Dow Chemical Inc. is planning to sell or spin off much of its chlorine business to refocus the company on fewer products in a move that will affect 40 plants and 2,000 employees around the world.
Dow chief executive officer Andrew Liveris said the shift will let the chemical company focus on such higher-value businesses as packaging, electronics and agricultural chemicals. He said the plan to focus on fewer markets and exit the so-called cyclical chemicals businesses was more than a year in the making and is intended to boost shareholder returns.
Mr. Liveris described the strategy announced Monday morning as a “landmark moment” for the company based in Midland, Mich.
“We are keen to move on this. We have a lot of growth in front of us,” he said in a conference call with analysts.
Dow spokeswoman Rebecca Bentley said no Canadian plants are affected.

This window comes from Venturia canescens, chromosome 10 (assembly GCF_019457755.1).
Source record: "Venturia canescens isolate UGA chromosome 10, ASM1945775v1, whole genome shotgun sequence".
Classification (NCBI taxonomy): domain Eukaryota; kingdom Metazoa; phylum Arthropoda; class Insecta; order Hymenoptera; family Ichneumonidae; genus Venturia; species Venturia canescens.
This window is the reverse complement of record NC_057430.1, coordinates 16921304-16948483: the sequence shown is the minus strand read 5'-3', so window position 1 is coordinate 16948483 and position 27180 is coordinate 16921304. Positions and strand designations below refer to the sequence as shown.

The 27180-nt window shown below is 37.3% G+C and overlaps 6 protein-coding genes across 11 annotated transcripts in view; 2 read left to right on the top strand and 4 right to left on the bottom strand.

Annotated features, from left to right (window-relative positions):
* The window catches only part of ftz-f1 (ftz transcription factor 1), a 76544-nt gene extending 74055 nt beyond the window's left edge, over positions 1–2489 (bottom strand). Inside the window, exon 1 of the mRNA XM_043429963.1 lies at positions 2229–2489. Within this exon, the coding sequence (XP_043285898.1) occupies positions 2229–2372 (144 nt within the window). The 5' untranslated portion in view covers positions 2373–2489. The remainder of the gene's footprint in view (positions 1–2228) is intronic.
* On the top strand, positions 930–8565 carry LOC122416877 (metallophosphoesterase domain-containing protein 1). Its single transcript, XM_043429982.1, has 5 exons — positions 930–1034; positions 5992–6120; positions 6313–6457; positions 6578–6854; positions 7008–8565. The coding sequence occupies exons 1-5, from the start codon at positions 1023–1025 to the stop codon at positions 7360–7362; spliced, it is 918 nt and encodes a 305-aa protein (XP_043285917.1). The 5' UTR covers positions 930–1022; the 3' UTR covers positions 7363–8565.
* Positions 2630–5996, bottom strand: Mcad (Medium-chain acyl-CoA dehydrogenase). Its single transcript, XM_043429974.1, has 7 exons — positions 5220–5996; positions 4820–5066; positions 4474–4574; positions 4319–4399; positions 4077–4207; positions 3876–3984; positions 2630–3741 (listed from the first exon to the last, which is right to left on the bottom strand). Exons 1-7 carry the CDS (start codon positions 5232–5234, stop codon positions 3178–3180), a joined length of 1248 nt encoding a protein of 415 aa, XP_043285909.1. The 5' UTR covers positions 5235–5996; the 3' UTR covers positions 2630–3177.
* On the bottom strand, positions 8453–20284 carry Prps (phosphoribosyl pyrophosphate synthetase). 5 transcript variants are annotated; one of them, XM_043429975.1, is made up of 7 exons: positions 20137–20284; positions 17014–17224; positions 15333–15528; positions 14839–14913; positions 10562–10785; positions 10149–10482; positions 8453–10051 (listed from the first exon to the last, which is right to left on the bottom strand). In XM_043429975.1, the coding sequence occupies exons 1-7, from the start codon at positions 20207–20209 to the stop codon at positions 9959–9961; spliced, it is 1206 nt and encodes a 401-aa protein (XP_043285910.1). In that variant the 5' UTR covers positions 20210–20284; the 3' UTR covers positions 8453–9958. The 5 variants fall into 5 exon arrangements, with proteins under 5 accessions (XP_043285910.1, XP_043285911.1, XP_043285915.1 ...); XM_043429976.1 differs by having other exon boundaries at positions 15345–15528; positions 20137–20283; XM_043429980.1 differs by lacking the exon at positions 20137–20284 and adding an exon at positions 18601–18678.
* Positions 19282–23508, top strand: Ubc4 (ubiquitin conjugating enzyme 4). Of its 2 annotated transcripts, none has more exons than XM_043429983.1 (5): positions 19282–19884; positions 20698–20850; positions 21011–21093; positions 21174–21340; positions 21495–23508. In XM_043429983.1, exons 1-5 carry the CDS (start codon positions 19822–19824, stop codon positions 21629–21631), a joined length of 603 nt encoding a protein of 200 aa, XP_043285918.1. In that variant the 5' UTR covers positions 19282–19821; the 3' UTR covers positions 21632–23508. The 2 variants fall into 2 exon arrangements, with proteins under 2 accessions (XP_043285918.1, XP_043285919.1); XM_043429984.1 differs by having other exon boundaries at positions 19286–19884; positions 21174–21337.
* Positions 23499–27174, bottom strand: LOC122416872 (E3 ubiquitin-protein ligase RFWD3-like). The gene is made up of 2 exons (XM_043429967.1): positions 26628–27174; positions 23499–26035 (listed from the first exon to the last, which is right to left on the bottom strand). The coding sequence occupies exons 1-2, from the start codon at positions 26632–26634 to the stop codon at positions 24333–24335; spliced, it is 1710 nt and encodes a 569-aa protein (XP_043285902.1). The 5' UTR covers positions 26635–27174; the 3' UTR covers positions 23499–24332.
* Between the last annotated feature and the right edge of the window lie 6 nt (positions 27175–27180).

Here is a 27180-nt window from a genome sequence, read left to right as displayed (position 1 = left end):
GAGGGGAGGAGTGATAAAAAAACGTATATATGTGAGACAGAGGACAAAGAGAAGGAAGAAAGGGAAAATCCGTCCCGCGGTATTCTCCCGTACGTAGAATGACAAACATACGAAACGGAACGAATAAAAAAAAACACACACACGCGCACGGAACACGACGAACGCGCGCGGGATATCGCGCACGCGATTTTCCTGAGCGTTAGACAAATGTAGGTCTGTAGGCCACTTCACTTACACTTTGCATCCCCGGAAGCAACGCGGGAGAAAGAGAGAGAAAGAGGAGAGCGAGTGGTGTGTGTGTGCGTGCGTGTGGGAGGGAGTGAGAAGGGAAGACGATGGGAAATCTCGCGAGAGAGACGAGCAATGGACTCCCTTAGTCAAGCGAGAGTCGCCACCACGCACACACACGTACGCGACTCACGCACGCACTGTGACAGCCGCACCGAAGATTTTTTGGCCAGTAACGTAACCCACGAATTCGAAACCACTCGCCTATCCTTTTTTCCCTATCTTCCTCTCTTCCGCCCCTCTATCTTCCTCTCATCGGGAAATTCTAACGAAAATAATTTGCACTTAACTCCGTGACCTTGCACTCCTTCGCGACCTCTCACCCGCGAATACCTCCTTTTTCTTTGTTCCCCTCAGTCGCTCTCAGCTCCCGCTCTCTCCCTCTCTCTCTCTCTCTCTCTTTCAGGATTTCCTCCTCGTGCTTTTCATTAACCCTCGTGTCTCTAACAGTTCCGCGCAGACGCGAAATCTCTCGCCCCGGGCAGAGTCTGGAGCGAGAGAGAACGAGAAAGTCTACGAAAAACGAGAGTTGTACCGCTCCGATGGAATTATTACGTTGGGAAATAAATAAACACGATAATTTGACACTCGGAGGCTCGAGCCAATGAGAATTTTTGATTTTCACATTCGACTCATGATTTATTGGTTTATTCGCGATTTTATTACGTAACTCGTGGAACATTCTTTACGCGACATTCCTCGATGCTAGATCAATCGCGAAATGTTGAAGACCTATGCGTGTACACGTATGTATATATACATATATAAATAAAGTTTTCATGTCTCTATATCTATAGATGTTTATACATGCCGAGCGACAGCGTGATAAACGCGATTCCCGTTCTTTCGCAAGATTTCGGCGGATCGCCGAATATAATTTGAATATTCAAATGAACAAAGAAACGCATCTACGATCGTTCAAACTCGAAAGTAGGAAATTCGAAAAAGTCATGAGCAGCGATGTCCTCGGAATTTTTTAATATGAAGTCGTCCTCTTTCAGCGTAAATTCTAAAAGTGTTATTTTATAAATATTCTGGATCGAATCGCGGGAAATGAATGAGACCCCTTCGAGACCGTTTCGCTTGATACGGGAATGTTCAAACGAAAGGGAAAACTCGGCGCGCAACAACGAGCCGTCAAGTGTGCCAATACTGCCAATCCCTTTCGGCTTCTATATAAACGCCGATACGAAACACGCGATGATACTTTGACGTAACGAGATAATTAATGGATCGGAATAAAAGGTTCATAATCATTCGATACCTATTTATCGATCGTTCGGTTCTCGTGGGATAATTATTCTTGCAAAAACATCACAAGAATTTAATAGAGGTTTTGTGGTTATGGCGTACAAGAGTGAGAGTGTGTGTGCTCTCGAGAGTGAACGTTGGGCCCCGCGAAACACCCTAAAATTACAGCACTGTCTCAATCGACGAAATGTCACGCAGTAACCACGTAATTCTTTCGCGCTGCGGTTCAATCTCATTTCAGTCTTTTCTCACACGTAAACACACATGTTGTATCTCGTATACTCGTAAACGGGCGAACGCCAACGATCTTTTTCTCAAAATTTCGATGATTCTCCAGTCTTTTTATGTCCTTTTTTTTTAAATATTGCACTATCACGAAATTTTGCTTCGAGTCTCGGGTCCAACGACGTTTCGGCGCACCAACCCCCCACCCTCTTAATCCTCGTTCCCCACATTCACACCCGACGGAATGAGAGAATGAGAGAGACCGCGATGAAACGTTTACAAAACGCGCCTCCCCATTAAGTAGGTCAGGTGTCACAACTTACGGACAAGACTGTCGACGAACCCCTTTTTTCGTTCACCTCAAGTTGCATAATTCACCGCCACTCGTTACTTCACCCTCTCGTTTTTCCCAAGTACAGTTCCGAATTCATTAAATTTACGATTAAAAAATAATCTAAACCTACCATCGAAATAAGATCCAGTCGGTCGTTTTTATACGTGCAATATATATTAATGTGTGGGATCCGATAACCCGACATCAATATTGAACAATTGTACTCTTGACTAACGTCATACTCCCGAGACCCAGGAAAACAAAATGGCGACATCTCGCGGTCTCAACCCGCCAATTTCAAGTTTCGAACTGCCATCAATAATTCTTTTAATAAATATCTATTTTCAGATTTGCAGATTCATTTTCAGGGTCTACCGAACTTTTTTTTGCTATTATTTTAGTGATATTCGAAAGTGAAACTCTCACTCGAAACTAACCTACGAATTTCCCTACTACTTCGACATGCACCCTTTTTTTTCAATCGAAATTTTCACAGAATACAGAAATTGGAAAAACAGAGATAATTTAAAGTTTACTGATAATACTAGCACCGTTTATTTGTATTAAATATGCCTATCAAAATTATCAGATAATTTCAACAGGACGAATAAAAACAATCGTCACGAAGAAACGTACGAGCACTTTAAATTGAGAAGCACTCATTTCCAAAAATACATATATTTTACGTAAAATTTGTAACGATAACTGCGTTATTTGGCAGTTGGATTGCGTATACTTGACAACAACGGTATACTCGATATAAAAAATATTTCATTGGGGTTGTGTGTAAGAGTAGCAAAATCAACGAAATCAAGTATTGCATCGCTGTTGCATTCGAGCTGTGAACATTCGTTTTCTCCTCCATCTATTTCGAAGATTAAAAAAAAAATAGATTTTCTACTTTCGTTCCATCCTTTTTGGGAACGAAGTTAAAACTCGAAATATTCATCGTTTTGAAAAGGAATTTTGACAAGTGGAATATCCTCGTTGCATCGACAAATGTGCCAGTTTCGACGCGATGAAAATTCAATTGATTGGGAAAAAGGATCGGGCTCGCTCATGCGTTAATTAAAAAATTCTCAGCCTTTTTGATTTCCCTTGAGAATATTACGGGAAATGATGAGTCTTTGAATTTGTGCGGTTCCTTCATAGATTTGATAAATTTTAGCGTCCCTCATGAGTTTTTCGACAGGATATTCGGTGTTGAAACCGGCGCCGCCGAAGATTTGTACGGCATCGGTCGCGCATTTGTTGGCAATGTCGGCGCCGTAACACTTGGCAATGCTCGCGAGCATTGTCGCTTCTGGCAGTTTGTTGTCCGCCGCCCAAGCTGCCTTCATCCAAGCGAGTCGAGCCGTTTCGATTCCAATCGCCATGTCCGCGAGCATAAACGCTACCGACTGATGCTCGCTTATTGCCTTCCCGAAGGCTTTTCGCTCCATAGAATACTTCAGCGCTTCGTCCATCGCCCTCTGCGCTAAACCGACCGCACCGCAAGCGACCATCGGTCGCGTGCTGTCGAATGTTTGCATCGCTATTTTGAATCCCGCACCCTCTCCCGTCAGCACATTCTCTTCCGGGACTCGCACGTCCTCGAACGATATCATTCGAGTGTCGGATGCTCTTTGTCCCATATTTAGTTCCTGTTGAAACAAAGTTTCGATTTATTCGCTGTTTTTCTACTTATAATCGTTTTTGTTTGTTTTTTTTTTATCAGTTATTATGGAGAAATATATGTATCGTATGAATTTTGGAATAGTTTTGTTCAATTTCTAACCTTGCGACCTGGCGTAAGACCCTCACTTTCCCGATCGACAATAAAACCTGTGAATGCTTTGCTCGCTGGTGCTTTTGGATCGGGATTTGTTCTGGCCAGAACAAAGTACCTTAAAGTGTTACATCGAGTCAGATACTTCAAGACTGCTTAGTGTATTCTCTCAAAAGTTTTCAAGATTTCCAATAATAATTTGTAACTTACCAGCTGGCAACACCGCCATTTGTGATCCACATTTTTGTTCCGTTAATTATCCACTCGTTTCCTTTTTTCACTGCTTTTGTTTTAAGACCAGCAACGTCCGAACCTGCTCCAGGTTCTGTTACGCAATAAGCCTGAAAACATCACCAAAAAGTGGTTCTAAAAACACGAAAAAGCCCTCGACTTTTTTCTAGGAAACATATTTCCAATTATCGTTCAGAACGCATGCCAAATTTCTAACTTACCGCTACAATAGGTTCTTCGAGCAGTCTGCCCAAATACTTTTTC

Dow makes ethylene glycol and polyethylene at Fort Saskatchewan and Prentiss in Alberta, styrofoam insulation in Vareness, Que., and paint additives near Toronto.
Dow expects it will take about two years to find buyers for all the businesses. Prices for cyclical chemicals can swing wildly, and have lower margins (10 – 15 per cent) than the higher-value products Dow wants to focus on.
The businesses on the block have total yearly revenues of about $5-billion (U.S.), but many are old and have low book values, Dow said. They include:
- Dow’s U.S. Gulf Coast chlor-alkali and chlor-vinyl facilities in Plaquemine, La., and Freeport, Texas, including Dow’s interest in the Dow Mitsui chlor-alkali joint venture in Freeport;
- Dow’s global chlorinated organics production facilities in Freeport; Plaquemine, and Stade, Germany;
- Dow’s global epoxy business, including assets in Freeport; Roberta, Ga.; Rheinmuenster, Germany; Pisticci, Italy; Baltringen, Germany; Stade; Gumi, South Korea; Zhangjiagang, China and Guaruja, Brazil; and
- Dow’s brine and select assets supporting operations in Freeport and Plaquemine; and energy operations in Plaquemine.